The right needle drop can set the mood for any scene. Here's how one famous director does it so well.
Jean-Marc Vallée knows how to make a scene memorable. Through his work in TV and film, he has become one of the most vocal directors with his distinct point of view, always making sure the audience feels the story beats.
Aside from great writing, he uses music to help bolster these scenes.
The needle drops in his work always feel like they perfectly capture the mood. From the title sequence in Big Little Lies to the headphone montages in Demolition, he gets things right over and over.
But how does he strategize these picks?
And how can you emulate him?
Check out this video from Creative Principles and let's talk after the jump.
How Does Jean-Marc Vallée Pick Music For His Films?
Authorial intention is a hard thing to balance. You don't want to bang the audience over the head with your theme or message, but you also don't want it to get lost in the sauce.
What sets Vallée apart from other directors is how he's able to subtly channel the music in his movies and TV shows to help set the tone and mood. He directs with intention and energy.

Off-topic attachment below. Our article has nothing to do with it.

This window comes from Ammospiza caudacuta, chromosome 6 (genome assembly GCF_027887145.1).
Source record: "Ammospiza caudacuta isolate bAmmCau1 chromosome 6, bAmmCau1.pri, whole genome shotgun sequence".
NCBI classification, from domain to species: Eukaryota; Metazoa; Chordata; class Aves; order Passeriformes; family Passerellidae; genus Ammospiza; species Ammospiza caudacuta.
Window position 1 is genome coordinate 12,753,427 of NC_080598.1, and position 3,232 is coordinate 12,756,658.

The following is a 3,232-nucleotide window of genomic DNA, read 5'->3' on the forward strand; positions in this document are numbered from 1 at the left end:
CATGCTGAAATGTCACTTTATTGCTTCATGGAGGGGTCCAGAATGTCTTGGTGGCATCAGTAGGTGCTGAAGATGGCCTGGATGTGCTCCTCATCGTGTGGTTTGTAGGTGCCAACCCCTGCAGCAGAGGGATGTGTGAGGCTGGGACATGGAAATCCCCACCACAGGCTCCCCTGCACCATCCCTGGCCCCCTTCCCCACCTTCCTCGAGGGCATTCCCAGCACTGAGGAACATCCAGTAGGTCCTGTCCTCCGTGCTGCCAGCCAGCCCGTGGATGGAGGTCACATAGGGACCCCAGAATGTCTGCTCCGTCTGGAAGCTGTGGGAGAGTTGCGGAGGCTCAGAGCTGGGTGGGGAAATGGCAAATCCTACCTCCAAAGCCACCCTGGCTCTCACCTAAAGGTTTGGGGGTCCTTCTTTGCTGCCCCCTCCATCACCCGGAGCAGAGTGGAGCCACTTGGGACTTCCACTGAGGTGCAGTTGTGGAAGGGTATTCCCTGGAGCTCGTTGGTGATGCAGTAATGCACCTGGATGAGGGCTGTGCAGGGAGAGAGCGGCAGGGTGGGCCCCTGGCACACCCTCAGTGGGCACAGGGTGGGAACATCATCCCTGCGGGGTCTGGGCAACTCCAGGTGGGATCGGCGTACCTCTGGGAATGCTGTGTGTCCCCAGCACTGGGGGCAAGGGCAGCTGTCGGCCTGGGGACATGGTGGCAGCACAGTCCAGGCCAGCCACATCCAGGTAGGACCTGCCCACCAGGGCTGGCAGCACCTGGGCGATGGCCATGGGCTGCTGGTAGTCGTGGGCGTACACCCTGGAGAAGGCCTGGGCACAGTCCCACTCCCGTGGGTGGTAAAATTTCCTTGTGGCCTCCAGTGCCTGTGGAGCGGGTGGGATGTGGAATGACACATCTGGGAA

One fact that surprised me about him is that he's known for essentially zero storyboarding. He likes the cinematography to happen naturally, much like his preference for natural light and handheld cameras.
This approach to filmmaking makes his stories feel more like documentaries than narratives, capturing moments with his camera as they arrive.
And his music choices back that up.
Many of his motifs involve living in the moment or living expressively. It’s hard not to think of music and how it changes us.
While some people consider music an emotional shortcut, Vallée doesn’t think it cheapens the viewer’s reaction. He uses it to enhance our wonderment at the world he is creating.
He also uses the music to change with the characters.
As people arc, we get new musical cues that show them becoming someone new. The way he's able to do this is by making his music diegetic. When you watch his films, you’ll notice we only hear music when the characters hear music.
There's no score behind them, so we get the music these people hear when they are in certain moods.
These simple ideas are what make him stand out. He's manipulating the audience's empathy to make sure we are directly aligned with the people on the screen.
Try it in your next film!
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